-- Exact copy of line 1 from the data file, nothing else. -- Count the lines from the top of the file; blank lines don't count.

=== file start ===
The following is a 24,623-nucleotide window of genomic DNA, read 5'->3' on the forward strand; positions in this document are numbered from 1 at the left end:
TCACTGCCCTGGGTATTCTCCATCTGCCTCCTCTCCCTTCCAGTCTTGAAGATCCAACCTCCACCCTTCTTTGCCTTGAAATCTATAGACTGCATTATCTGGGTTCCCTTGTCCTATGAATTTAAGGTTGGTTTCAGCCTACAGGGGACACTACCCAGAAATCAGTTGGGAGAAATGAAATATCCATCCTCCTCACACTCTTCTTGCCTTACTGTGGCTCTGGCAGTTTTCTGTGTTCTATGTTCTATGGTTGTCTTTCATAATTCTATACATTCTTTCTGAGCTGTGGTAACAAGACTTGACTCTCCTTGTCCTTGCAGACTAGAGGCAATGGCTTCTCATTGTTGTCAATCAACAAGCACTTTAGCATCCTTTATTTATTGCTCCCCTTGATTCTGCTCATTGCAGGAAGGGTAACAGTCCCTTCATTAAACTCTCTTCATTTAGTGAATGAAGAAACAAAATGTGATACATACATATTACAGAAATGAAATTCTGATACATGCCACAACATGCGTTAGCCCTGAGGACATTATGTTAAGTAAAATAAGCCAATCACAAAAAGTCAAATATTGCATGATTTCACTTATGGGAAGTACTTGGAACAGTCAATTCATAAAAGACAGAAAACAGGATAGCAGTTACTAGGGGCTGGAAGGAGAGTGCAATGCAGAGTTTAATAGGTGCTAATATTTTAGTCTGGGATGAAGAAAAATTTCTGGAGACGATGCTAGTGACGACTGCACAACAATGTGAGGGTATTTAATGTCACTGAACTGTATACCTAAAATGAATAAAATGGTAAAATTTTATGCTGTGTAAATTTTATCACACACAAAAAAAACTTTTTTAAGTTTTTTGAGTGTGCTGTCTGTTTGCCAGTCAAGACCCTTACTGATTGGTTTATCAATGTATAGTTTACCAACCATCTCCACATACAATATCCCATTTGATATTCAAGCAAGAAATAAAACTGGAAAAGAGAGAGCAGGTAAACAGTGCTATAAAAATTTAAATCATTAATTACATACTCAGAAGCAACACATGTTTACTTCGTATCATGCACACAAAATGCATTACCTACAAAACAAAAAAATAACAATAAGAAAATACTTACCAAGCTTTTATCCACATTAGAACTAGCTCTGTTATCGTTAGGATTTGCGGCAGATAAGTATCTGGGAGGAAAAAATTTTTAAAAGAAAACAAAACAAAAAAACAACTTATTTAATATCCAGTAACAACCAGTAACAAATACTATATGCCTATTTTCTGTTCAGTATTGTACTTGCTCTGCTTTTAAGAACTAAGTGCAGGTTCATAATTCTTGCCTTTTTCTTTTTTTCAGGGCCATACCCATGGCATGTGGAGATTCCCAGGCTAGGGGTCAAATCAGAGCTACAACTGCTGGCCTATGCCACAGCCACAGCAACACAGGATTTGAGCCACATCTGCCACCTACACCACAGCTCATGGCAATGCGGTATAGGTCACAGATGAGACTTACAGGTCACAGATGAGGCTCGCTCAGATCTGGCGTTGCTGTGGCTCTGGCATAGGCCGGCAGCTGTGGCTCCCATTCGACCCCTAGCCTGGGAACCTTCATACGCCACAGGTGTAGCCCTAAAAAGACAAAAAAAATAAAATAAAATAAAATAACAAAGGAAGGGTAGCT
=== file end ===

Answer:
The following is a 24,623-nucleotide window of genomic DNA, read 5'->3' on the forward strand; positions in this document are numbered from 1 at the left end: